Monday, August 18, 2014


Nothing makes me happier  than a big pile of books by my bed.

Right now that includes On Writing by Stephen King, The Faraway Nearby by Rebecca Solnit, Likeness and Presence: A History of the Image Before the Era of Art (about icons), by Hans Belting, Prayer by Hans Urs von Balthasar, Broken Vessels (an old favorite) by Andre Dubus, and Edward Hirsch's The Demon and the Angel.

The one I'm actually reading, and taking my time on, is The Accidental Masterpiece: On the Art of Life and Vice Versa, by Michael Kimmelman. (Which I learned about from Altoon Sultan's excellent blog, Studio and Garden: she posted on the chapter about the painter Pierre Bonnard and his possibly pathological but art-generating relationship with his muse, Marthe de Meligny).

The Accidental Masterpiece is one of my favorite kind of books, meandering about to various subjects (The Quilts of Gee's Bend, the paintings of Chardin), touching on all kinds of things I know a little about and now want to know more (Donald Judd and Marfa, Texas; Grunewald's Isenheim Altarpiece), and introducing me to people I've never heard of (painter Horace Pippin, Michael HeizerCharlotte Salomon, who quietly, more or less invisibly created a "roughly 1.300-page quasi-fictional diary of text and pictures," then died at Auschwitz).

QUILT (4 BLOCK STRIPS), c. 1960,
78 x 73 INCHES,

One of Kimmelman's best reflections is on Chardin. Here's an excerpt: 

"The art historian Michael Baxandall has pointed out how, by causing viewers to linger over his various little objects, Chardin was subtly devising works that have multiple points of focus, and thereby expressing contemporaneous theories about how we do not take in complex space all at once but instead piece together the accumulated perception of different colors and shapes...

We are a society of families surrounded by the objects we have accumulated, which can become part of the family, too. We become more or less attached to these things, as to pets and people. All writers about Chardin point out that a small and specific pictorial family reappears again and again in his art, a family of cups and pans. We recognize them as we do friends after a while. Chardin's attendance on their condition, and by extension our attendance, because of the eloquence of his painting, can be so loving and complete that it approaches transference. Henri Cartier-Bresson, the photographer, who spent his last decades monkishly drawing copies of Chardin's and other artists' paintings in the Louvre, pointed out that in Chardin's famous picture of a dead ray  hanging gutted from a hook, the ray looked as if it were crucified. This dovetails with Proust's equally fantastic metaphor for the ray as 'the nave of a polychrome cathedral.' Somehow even Chardin's pictures of food prompt thoughts of God."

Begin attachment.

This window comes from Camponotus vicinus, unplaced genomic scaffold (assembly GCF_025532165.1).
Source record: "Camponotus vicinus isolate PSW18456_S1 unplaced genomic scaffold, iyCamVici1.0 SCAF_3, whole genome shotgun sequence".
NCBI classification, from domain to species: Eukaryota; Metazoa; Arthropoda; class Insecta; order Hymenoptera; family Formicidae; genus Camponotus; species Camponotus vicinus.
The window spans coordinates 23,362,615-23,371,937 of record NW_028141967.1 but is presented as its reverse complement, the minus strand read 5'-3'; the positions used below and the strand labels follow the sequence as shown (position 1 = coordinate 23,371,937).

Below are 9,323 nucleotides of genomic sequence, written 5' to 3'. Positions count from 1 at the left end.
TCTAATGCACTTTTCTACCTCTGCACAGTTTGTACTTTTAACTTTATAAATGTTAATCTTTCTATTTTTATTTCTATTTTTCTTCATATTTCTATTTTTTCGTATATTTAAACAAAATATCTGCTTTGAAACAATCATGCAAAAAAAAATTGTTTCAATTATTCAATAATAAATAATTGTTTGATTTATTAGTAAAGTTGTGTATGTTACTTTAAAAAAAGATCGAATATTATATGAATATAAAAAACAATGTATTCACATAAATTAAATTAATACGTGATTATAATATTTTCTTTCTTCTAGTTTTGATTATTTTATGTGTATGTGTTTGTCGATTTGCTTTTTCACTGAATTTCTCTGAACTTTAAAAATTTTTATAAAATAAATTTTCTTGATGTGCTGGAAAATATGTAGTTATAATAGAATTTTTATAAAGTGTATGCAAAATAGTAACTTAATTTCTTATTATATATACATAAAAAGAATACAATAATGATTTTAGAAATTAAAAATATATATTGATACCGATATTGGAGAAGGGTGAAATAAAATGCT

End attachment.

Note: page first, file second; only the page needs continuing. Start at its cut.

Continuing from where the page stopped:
1. I'm just going to make one of those silly Woe is Me comments. I am totally envious that you could read all that stuff. I myself am such a slow reader (I still subvocalize, probably because I'm slightly dyslexic combined with a below average grade school education that I exacerbated by not studying) that I generally read poems and philosophy and spirituality stuff that I can take in small bites. War and Peace or The Brothers Karamazov, no chance. I did read Kristin Lavransdatter though. It took 2 years of reading anywhere from 15-30 minutes per night before going to sleep! Good thing is, I do meditate as deeply as possible on whatever I do end up reading.

  2. I may as well put in a more serious comment.
    I spent my third year of college in Innsbruck, Austria at the school founded by St. Peter Canisius. Jesuits ran the "Old University" as it was called, since the State had long since started a "New University" that was secular. I was fortunate enough to have most of my classes at the old school. One class was art appreciation and the professor was quite eccentric, to say the least. However, I learned more about art from one thing he did in his class than everything I have ever read from books combined: We would travel to some Monastery or museum and look at only 1 piece of art for the entire class. And the professor was very strict. The main rule was that we would all look at the piece of art for 15 minutes in complete silence. Any comment before that time was a deduction from your grade for the class for that day. I got many deductions in the early classes, but none by the end of semester. And from that meditation and subsequent discussion, I learned how to analyze art better.
    And we students felt a lot of togetherness stopping by for coffee or drinks on our way back to the University which had a baroque Church as its center, flanked to the right with the school of philosophy and to the left with the school of theology.


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